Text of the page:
Sends the response to the server. Usually response was returned by r:run.

r:run and r:respond are separated so that further actions can be done in the server after running the middlewares but before sending the response back (for example, handling errors or storing the final response on a database). If no such treatment is needed, the following one-liner can be used:


Or, if you want to use your own request,


res attributes


The HTTP status code to return. There are constants defined for common statuses. This value must be set by at least one middleware, otherwise the execution of r:run will result in an error.


A table containing the request headers. Keys are matched case insensitvely, and optionally with underscores instead of hyphens. e.g.

req.headers["X-Foo"] = "bar"
res.body = req.headers.x_foo --> "bar"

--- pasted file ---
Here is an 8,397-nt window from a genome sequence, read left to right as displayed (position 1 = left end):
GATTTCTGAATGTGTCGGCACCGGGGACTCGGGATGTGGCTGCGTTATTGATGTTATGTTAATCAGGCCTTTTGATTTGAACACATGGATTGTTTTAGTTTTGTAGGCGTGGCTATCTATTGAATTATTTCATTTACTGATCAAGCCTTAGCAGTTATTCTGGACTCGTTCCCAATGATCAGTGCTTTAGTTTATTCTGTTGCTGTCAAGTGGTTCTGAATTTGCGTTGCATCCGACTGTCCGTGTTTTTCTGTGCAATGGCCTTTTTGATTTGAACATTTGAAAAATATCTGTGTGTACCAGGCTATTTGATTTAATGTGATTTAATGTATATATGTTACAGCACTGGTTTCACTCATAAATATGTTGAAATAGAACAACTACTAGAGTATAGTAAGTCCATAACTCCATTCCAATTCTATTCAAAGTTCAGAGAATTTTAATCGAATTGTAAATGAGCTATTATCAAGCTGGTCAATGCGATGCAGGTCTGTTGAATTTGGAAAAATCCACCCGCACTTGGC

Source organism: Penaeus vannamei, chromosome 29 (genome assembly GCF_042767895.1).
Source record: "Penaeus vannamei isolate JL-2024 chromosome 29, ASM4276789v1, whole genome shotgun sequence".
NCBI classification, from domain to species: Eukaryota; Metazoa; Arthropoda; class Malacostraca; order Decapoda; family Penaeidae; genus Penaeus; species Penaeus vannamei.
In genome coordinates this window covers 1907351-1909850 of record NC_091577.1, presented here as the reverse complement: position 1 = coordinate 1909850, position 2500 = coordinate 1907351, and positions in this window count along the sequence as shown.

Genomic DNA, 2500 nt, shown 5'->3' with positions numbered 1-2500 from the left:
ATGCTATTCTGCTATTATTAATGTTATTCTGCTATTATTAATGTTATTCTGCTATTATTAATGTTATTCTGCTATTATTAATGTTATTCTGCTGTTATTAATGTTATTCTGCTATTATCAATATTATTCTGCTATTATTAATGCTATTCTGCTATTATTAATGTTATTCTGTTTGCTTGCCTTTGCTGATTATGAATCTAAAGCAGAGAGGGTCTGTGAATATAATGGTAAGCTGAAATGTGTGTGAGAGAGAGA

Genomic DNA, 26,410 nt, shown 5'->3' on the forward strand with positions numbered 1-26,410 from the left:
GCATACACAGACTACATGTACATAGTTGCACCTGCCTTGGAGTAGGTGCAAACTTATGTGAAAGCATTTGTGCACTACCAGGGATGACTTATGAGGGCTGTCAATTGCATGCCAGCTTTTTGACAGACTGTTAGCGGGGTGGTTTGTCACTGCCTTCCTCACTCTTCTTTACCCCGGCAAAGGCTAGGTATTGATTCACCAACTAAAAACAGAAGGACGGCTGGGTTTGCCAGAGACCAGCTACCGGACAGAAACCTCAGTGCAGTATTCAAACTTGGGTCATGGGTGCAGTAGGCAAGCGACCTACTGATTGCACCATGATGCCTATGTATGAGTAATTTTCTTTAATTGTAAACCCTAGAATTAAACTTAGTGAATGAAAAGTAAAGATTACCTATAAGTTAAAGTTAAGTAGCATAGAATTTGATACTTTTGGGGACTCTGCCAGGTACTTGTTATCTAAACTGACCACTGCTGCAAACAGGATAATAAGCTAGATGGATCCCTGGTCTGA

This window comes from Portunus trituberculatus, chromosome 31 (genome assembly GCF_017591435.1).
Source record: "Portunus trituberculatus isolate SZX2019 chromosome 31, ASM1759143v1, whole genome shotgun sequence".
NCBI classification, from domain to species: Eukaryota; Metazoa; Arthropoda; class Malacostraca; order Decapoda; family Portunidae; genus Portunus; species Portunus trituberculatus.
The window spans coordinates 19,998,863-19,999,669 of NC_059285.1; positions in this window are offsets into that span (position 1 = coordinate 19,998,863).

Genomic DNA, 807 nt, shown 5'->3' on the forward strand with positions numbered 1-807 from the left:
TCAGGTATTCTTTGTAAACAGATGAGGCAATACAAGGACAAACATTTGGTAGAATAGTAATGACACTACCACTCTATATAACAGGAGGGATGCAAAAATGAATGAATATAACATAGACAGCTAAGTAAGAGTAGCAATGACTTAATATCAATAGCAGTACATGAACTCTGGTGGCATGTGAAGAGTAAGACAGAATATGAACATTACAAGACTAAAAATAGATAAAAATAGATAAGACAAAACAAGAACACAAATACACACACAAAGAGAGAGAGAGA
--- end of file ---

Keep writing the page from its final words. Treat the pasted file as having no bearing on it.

The response body. It's initially empty, and will be returned by nginx as response after the last middleware in the chain has been executed.

req attributes

Note that if you pass your own req parameter to r:run, the following will not be valid (whatever you pass will be used as a parameter)


The HTTP method, e.g. GET, set from ngx.var.request_method.


The protocol scheme http|https, set from ngx.var.scheme.


e.g. /my/uri, set from ngx.var.uri.


The hostname, e.g. example.com, set from ngx.var.host.


The querystring, e.g. var1=1&var2=2, set from ngx.var.query_string.


The query args, as a table, set from ngx.req.get_uri_args().


A table of headers. Just like in res.header, keys are normalized before being matched.


The request body. It's loaded automatically (via metatables) the first time it's requested, since it's an expensive operation. Then it is cached. It can also be set to anything else by any middleware.


In order to execute the tests, run the following command:


The tests assume that you have PERL and openresty installed.

You might need to edit the Makefile to point it to your openresty folder.


Licensed under the 2-clause BSD license. See BSD-LICENSE.md for details.